Soldier’s job is stressful by itself and it is related to soldiers’ mental and physical wellbeing. Peacekeeping operation puts even greater demands on soldiers and they are faced with new psychological challenges. Environmental conditions, every day tasks together with rules of engagement puts a challenge in front of a peacekeeping soldier.6‒8 Because of principles of neutrality and impartiality the rules of engagement are very specific and tent to limit the actions that can be taken.7 Considering the importance that stress has in the armed forces and solders life, it is important to study those factors that reduce the probability of apparition of it. Living in unfamiliar, culturally strange surrounding can be stressful. Therefore, there is need to adjust to new environment. Many studies tried to find out how military engagement in another country affects soldiers and what factors contributes to their adjustment. Findings show that there are lots of stressors which can be encountered.2,9‒11 Findings suggest that soldiers are exposed to; new environmental conditions (such as terrain, climate and weather), new living conditions (such as accommodation, food, hygiene and lack of privacy), work related problems (role conflict, ambiguity of mission, lack of recognition for duties performed), new military tasks (hostile environment, safety threats, diplomacy, restricted rules of engagement, tolerance). However, they may also experience new feelings because of exposure to suffering of civilians (feelings of powerlessness and hopelessness) and separation from family and friends. According to Mitchell3 soldiers may carry stress from outside of an operation. She argue that everybody brings to operation his everyday problems (with relationships, finances, health) and attitudes toward operation and personal involvement in operation. Personal stressors together with stressors specific to peacekeeping operation can act with negative consequences. Despite potentially harmful stressors, most soldiers cope well with the demands of new role as a peacekeeper and adapt to mission challenges. How well soldiers adapt to these new challenges determines their readiness for the operation and health after returning home.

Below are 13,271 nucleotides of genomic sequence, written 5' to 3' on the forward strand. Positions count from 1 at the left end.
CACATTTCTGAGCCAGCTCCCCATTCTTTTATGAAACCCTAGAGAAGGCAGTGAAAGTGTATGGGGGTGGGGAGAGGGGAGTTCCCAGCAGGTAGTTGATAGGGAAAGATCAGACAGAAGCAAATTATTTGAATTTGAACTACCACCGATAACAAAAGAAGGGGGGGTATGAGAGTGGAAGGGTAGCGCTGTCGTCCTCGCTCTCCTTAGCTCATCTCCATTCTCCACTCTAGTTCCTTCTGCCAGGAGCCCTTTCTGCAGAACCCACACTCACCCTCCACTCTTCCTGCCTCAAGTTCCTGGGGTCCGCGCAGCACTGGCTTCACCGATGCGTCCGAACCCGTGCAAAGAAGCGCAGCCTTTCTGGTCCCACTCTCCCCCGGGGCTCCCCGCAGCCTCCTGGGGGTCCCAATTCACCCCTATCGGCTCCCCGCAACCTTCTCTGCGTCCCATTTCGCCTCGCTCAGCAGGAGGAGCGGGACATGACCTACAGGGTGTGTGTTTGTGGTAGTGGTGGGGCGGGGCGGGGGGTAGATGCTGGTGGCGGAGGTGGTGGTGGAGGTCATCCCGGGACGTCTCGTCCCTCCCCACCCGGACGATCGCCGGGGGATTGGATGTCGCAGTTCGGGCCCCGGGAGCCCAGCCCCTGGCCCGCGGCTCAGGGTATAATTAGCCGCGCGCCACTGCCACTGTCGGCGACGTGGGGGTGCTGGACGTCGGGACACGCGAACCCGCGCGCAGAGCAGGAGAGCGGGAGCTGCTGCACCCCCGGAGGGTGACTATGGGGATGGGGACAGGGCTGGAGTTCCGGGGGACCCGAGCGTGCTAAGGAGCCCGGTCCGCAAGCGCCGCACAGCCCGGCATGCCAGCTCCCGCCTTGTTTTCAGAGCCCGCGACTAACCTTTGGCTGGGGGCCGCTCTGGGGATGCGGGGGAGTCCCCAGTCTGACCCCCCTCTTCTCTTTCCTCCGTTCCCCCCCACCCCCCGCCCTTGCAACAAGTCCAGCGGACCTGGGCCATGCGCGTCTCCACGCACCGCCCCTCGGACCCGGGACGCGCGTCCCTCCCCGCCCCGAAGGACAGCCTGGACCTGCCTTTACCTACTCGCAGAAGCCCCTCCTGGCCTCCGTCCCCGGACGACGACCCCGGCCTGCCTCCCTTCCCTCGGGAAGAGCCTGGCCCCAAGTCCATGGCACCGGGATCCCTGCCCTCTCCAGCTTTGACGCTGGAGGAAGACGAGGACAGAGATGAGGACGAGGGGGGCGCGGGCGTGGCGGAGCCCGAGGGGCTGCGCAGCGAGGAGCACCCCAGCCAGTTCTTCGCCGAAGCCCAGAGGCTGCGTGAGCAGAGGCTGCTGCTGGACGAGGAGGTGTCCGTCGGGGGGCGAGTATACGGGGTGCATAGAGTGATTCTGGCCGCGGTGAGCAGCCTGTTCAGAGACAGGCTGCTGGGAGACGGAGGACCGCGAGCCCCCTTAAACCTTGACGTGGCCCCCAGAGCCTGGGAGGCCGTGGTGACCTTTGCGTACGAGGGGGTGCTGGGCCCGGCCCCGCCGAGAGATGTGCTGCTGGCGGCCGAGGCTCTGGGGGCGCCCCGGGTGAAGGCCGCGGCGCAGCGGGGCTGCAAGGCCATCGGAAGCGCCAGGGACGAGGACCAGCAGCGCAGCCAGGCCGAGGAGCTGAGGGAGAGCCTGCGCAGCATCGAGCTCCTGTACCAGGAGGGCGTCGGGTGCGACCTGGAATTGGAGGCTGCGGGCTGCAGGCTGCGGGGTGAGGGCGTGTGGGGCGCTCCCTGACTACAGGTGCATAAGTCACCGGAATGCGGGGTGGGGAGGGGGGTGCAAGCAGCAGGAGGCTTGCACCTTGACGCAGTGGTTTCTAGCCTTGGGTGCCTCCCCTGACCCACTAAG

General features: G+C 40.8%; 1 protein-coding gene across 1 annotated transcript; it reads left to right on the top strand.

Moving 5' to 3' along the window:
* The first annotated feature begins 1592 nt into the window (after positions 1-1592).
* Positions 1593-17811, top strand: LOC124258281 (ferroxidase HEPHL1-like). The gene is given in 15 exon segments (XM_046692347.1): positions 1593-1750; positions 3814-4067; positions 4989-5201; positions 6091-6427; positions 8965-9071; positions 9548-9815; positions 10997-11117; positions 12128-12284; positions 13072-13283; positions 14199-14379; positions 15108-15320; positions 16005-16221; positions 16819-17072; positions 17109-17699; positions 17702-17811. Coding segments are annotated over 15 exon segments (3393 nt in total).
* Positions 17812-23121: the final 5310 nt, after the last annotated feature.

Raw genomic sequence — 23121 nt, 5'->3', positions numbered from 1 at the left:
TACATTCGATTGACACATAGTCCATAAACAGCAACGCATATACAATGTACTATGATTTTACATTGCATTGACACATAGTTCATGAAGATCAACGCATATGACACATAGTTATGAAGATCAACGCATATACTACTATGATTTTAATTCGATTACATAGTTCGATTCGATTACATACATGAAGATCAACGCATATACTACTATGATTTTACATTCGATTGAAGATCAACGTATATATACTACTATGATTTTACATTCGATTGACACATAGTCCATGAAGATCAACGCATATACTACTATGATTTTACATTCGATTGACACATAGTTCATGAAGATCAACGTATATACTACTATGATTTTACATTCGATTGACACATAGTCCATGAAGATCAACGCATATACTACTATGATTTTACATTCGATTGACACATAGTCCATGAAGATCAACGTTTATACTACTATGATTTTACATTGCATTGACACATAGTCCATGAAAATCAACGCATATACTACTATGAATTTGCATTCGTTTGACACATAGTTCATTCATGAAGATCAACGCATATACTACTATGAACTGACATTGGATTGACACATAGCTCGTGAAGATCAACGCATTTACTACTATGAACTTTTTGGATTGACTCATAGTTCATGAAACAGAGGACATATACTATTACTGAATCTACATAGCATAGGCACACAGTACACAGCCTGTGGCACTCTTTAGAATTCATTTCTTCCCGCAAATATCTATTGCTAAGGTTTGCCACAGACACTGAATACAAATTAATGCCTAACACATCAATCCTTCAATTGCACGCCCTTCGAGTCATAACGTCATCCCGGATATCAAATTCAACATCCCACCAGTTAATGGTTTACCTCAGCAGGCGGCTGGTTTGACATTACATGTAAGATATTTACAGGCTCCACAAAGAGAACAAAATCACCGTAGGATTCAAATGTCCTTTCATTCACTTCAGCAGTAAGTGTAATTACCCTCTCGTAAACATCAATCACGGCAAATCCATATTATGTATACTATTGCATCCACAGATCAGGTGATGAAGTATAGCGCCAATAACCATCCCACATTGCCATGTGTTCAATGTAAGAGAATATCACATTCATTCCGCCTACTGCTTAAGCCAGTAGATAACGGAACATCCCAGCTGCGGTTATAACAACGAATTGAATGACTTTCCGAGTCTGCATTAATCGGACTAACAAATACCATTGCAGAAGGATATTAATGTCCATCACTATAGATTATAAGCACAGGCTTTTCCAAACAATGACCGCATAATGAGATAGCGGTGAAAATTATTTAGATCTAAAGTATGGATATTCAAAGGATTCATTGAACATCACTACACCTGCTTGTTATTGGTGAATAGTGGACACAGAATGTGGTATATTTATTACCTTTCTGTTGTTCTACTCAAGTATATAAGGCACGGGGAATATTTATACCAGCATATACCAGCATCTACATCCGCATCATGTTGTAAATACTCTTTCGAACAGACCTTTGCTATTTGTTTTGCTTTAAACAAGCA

According to studies3,11 it is possible to notice some changes in feelings during deployment phases. Pre-deployment phase is very demanding for soldiers; they undertake demanding training to be able to fulfill their duties in the mission. After long and hard training, deployment is long awaited experience10,11 what can be seemed as the reason to experience the feelings of excitement and inpatient through beginning of the deployment. While studying peacekeeping operations that last for six months, Schmidtchen5 found that; first six to eight weeks of deployment soldiers are adapting to new tasks and new environment. This is followed by a period of two or three months where excitement is much lower intensity and soldiers are familiar with their new work assignments. Many studies show that during this period it is necessary for commanders to keep soldiers busy and to well organize their free time.10,12 According to these researchers, in this period it is possible to encounter boredom which can have negative impact on soldiers’ performance. Four to six weeks before the end of deployment soldiers can experience feelings of inpatient and excitement because point of returning home is coming closer. However, according to Schmidtchen5 a number of soldiers can also feel regret because returning home to their families means loosing their “freedom”.